Edge Computing: Processing Data At Your Edge


The cloud and edge computing are two buzzwords that have been floating around for a few years now. But what do they mean exactly? And how do they relate to each other? Let’s start with the definition of both terms. The cloud is defined as “a large-scale computing environment where computer resources and information can be shared over the Internet.” Cloud refers to a service (and infrastructure) that resides outside of an organization’s internal network but can still be accessed by its users from anywhere with an internet connection. Edge computing refers to processing data at the edge versus in the cloud or on-premise servers.

Edge Computing Definition

Edge computing is the process of processing data at the edge of a network. It’s a subset of cloud computing, and an alternative to it. In edge computing, you can run applications locally instead of sending them all the way back to your data center for processing. This means that you don’t need as much bandwidth or power in order to run those applications because they don’t have far to travel before being executed on an edge device (like an IoT device).

Edge computing isn’t just about saving money by reducing expenses; it also allows organizations more freedom when working with their data because they aren’t limited by distance constraints like they would be if everything had been sent off site beforehand

Edge Computing Use Cases

  • Autonomous vehicles
  • Machines
  • Robots
  • Smart cities, smart manufacturing, and smart agriculture. In these use cases, edge computing is used to process data at the source of collection or in close proximity to it. This can be accomplished using sensors placed on machines or objects in the field. For example:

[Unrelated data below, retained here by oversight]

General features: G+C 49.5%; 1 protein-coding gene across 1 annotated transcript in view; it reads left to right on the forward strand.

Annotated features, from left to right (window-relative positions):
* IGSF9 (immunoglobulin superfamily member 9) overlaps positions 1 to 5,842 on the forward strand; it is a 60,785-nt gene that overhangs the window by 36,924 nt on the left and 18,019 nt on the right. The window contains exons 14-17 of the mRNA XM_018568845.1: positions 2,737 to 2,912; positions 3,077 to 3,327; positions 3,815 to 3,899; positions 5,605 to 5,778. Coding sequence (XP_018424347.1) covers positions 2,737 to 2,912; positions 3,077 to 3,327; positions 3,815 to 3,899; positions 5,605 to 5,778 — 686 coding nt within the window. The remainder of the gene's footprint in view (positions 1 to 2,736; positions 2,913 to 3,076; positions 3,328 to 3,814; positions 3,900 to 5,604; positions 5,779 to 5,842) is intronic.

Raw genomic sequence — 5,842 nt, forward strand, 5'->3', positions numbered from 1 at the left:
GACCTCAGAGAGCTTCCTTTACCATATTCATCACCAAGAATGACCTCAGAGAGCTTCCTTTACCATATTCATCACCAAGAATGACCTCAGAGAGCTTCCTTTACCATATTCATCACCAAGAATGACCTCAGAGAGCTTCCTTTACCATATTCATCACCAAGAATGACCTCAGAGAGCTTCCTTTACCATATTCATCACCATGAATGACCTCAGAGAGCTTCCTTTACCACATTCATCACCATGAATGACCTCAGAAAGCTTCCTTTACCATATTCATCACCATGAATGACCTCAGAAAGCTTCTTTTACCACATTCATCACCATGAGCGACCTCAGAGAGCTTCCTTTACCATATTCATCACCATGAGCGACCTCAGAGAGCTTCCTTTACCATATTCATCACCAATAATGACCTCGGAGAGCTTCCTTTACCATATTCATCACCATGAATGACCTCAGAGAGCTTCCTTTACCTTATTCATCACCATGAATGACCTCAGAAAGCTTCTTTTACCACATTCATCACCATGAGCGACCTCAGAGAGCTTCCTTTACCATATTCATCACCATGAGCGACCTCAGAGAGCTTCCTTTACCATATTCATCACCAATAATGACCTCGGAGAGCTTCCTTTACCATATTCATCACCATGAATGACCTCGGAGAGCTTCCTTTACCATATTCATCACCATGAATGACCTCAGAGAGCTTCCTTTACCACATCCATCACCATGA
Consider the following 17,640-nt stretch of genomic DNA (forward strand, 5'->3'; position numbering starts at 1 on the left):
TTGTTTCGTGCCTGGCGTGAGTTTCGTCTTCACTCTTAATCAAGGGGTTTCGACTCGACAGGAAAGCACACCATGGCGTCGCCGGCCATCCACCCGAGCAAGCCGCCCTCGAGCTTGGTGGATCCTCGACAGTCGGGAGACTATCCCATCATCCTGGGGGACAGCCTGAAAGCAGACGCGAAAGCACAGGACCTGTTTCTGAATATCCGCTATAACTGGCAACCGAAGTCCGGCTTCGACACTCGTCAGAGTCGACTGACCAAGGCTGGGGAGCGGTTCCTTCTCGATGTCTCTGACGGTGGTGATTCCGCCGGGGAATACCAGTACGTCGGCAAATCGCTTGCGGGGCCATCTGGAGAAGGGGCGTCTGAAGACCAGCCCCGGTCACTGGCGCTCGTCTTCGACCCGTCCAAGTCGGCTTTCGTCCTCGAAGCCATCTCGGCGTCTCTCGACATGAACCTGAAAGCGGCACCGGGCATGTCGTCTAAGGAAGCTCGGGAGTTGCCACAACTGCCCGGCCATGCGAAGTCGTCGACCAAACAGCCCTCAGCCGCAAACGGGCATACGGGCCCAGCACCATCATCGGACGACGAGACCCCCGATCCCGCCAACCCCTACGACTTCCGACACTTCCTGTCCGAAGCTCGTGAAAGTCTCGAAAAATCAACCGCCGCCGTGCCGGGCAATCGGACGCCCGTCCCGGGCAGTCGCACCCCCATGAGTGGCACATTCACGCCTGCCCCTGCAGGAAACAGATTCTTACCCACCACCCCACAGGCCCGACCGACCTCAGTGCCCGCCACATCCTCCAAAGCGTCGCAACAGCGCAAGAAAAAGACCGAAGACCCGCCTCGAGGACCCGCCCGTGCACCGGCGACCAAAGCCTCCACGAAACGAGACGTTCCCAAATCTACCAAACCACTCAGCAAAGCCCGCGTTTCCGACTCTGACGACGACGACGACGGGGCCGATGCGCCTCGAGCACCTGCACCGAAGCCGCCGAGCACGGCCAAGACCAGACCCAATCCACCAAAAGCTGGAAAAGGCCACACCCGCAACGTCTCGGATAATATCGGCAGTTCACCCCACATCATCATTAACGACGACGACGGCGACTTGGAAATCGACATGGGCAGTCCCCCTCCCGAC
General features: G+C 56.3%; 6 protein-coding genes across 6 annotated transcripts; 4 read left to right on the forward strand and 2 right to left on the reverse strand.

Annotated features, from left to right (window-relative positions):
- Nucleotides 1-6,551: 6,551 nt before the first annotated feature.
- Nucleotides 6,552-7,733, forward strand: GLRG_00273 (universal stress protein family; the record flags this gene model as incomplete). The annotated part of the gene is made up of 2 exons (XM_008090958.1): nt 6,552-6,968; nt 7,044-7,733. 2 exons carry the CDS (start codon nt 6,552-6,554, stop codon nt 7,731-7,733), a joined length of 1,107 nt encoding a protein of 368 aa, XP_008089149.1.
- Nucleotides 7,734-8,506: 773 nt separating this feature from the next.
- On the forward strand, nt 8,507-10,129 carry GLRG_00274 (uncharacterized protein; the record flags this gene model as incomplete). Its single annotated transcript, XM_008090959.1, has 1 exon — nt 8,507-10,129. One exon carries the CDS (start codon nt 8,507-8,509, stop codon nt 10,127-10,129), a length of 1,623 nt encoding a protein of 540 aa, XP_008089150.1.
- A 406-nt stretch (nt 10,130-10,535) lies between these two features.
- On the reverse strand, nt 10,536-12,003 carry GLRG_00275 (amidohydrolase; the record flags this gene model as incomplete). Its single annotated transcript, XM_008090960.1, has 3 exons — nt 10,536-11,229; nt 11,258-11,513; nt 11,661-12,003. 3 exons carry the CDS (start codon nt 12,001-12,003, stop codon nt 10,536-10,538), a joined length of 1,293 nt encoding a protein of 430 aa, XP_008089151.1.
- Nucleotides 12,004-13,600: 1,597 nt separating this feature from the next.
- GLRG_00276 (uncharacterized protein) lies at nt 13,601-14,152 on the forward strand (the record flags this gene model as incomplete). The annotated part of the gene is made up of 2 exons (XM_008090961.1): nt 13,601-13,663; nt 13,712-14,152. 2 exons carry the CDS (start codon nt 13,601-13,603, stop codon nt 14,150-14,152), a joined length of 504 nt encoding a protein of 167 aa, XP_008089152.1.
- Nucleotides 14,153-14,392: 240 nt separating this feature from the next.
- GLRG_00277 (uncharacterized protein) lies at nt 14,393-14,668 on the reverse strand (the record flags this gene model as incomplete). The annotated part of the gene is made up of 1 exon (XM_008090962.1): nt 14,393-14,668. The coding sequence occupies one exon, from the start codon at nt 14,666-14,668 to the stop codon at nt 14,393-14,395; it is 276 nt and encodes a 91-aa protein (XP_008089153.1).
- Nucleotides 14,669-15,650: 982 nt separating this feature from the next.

• An autonomous car collects information about its environment as it drives through traffic and sends this data back to a central processing center so that it can make decisions based on what it sees around itself (such as other cars).
  • A self-driving tractor uses sensors attached along its frame to monitor soil moisture levels across its field of crops–this allows farmers to have more precise control over irrigation schedules for optimal growth conditions for different types of plants based on factors such as sunlight exposure levels

Edge Computing Advantages

  • Reduce latency
  • Reduce costs
  • Increase security
  • Increase flexibility (e.g., support multiple applications)
  • Increase scalability

Edge Computing Challenges

While edge computing is an exciting new field, it also presents a number of challenges.

  • Data security: The edge is not always within your control and can be difficult to secure because of the distributed nature of the network. Edge devices are often located in public places or shared offices, which makes them more vulnerable than traditional data centers. Additionally, many IoT devices lack strong authentication capabilities and use weak passwords that can easily be cracked by hackers targeting a single device or group of devices (known as botnet attacks). In order to protect against these threats while still maintaining high performance levels, you need an advanced security solution that monitors all traffic between clients/servers and ensures trusted connections only occur over encrypted channels while preventing unauthorized access attempts through firewalls or intrusion detection systems (IDSs).
  • Bandwidth limitations: While backhaul connections may support high bandwidths today–upwards of 10 gigabytes per second–the last mile still lags behind with average speeds under 1 GBps for residential customers according to Akamai’s State Of Internet Report 2018 . This means companies will either have difficulty transmitting large files from their servers directly into homes without incurring substantial costs due to limited capacity; alternatively if they choose instead

to take advantage of cloud services such as Amazon Web Services’ Lambda@Edge platform then users could face latency issues when interacting with applications running locally since these services require constant connectivity from users’ computers before responding.”

Processing your data at the edge will enable you to improve your business processes and data flow.

When you process your data at the edge, it enables you to improve your business processes and data flow.


Edge computing is a game changer, one that will change how we use data and process it. It has many advantages over traditional methods of computing, but it also comes with some challenges that need to be addressed before it can be fully adopted by businesses. We believe that edge computing will become more popular as more people realize its potential and start using it in their everyday lives